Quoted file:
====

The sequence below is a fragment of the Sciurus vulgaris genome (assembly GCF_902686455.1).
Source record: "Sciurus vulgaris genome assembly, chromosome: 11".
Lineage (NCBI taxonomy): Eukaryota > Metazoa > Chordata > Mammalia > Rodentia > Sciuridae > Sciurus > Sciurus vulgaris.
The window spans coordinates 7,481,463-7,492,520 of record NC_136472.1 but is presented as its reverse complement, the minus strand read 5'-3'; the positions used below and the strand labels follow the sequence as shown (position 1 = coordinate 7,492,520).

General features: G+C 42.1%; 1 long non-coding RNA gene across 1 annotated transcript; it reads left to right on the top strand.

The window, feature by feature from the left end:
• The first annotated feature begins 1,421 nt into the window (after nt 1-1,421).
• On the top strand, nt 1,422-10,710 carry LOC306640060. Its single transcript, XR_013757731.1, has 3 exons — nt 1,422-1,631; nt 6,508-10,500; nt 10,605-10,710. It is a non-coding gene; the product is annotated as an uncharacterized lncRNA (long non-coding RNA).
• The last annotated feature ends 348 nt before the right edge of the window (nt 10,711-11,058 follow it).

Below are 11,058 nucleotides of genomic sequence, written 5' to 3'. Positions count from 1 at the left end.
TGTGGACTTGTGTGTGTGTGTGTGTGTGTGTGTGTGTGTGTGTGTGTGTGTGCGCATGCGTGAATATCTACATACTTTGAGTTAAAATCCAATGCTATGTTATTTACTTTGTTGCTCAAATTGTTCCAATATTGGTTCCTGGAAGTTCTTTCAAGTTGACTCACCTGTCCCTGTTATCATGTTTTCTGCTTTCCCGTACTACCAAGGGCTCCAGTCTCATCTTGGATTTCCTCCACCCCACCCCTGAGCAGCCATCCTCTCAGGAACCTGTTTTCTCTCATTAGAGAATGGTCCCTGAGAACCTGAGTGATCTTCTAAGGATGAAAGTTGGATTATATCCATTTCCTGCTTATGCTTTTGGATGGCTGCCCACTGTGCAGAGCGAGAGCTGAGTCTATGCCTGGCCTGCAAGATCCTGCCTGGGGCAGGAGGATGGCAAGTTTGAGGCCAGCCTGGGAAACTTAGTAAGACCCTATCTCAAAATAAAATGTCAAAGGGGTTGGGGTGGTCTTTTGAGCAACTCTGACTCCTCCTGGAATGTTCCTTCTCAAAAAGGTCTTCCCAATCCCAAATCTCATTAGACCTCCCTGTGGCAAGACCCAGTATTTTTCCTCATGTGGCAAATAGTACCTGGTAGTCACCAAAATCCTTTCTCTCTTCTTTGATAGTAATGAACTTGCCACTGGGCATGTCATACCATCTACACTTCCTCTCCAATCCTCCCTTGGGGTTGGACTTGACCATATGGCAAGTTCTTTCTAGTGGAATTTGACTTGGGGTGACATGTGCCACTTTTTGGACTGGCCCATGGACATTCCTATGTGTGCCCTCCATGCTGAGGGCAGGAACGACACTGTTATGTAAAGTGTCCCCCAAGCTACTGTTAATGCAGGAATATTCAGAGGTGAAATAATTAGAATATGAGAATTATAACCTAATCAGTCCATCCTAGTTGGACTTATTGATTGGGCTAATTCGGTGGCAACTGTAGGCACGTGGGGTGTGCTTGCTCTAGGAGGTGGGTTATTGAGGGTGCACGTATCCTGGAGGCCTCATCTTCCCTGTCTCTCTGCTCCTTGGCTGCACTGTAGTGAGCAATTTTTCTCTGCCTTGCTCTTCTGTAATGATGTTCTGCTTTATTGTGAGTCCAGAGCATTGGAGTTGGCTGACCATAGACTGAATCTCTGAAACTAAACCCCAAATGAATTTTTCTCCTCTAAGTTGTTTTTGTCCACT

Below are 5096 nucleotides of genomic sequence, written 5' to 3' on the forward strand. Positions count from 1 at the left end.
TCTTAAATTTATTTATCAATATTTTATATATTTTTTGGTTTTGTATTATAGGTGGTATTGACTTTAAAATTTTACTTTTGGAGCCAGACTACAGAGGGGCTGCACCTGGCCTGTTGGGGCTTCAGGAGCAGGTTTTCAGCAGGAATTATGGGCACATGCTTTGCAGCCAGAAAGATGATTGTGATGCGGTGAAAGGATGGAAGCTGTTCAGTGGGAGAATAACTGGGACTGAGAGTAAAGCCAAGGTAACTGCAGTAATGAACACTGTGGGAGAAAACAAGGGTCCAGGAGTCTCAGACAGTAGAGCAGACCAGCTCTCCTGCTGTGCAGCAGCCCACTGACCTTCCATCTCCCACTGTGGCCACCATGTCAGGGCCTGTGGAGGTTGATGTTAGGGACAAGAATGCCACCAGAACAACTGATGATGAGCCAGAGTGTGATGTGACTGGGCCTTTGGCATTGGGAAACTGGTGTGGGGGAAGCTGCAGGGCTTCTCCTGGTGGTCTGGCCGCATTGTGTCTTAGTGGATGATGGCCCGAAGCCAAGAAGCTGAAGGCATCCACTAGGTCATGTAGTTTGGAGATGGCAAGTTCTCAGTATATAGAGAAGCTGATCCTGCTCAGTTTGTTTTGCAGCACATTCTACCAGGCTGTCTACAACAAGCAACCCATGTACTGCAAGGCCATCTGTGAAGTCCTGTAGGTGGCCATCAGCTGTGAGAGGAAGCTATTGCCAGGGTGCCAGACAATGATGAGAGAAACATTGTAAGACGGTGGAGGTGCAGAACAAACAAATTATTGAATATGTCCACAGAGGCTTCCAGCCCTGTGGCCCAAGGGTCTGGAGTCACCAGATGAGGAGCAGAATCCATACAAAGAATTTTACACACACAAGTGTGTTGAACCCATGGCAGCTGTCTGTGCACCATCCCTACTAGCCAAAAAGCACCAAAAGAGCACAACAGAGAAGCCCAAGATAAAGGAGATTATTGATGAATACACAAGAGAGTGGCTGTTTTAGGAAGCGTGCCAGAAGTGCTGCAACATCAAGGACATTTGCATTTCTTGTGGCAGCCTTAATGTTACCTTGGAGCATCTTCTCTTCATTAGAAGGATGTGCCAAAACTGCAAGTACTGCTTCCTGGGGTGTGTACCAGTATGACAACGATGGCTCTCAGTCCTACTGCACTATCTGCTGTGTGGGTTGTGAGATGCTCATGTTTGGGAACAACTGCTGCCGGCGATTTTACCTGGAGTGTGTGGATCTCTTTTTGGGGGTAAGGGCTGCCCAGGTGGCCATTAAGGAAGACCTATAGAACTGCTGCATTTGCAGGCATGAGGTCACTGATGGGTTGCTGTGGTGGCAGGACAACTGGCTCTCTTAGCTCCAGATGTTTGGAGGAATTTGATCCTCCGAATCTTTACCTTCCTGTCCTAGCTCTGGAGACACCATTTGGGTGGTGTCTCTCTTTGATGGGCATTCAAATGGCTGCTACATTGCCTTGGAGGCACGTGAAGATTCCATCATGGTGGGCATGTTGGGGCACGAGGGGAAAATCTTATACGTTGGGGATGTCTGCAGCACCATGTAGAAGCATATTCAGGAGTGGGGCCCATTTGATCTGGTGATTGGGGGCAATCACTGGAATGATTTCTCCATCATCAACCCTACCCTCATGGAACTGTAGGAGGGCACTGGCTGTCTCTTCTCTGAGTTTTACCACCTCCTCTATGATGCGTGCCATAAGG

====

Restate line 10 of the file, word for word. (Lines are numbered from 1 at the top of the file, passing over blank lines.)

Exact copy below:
Below are 11,058 nucleotides of genomic sequence, written 5' to 3'. Positions count from 1 at the left end.